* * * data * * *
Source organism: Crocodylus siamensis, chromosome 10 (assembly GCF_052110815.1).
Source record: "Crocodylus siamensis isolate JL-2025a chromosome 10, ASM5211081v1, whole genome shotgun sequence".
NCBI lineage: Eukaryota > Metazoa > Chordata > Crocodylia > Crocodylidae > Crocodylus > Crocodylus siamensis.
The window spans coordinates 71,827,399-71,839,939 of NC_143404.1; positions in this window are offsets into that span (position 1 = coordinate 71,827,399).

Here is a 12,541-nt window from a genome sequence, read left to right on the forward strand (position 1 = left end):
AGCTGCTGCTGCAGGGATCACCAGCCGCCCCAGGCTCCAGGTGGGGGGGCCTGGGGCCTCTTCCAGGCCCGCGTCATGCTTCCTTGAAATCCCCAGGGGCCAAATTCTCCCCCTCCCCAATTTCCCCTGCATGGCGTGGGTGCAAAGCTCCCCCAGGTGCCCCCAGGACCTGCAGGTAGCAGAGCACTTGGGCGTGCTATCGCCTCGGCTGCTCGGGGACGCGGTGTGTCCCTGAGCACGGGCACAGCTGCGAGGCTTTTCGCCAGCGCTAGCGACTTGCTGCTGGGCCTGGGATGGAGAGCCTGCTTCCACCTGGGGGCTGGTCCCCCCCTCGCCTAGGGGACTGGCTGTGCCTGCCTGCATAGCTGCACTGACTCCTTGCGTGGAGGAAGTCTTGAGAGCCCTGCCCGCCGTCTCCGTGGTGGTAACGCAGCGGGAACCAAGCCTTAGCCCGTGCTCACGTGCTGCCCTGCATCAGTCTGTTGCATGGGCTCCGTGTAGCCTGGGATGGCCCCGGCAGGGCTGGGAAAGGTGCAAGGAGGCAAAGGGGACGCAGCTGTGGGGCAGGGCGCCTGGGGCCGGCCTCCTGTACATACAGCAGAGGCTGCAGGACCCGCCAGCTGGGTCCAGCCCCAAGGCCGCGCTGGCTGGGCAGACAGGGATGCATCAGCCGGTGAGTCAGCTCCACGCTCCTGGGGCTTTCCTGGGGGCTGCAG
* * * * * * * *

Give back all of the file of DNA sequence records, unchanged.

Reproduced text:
Source organism: Crocodylus siamensis, chromosome 10 (assembly GCF_052110815.1).
Source record: "Crocodylus siamensis isolate JL-2025a chromosome 10, ASM5211081v1, whole genome shotgun sequence".
NCBI lineage: Eukaryota > Metazoa > Chordata > Crocodylia > Crocodylidae > Crocodylus > Crocodylus siamensis.
The window spans coordinates 71,827,399-71,839,939 of NC_143404.1; positions in this window are offsets into that span (position 1 = coordinate 71,827,399).

Here is a 12,541-nt window from a genome sequence, read left to right on the forward strand (position 1 = left end):
AGCTGCTGCTGCAGGGATCACCAGCCGCCCCAGGCTCCAGGTGGGGGGGCCTGGGGCCTCTTCCAGGCCCGCGTCATGCTTCCTTGAAATCCCCAGGGGCCAAATTCTCCCCCTCCCCAATTTCCCCTGCATGGCGTGGGTGCAAAGCTCCCCCAGGTGCCCCCAGGACCTGCAGGTAGCAGAGCACTTGGGCGTGCTATCGCCTCGGCTGCTCGGGGACGCGGTGTGTCCCTGAGCACGGGCACAGCTGCGAGGCTTTTCGCCAGCGCTAGCGACTTGCTGCTGGGCCTGGGATGGAGAGCCTGCTTCCACCTGGGGGCTGGTCCCCCCCTCGCCTAGGGGACTGGCTGTGCCTGCCTGCATAGCTGCACTGACTCCTTGCGTGGAGGAAGTCTTGAGAGCCCTGCCCGCCGTCTCCGTGGTGGTAACGCAGCGGGAACCAAGCCTTAGCCCGTGCTCACGTGCTGCCCTGCATCAGTCTGTTGCATGGGCTCCGTGTAGCCTGGGATGGCCCCGGCAGGGCTGGGAAAGGTGCAAGGAGGCAAAGGGGACGCAGCTGTGGGGCAGGGCGCCTGGGGCCGGCCTCCTGTACATACAGCAGAGGCTGCAGGACCCGCCAGCTGGGTCCAGCCCCAAGGCCGCGCTGGCTGGGCAGACAGGGATGCATCAGCCGGTGAGTCAGCTCCACGCTCCTGGGGCTTTCCTGGGGGCTGCAG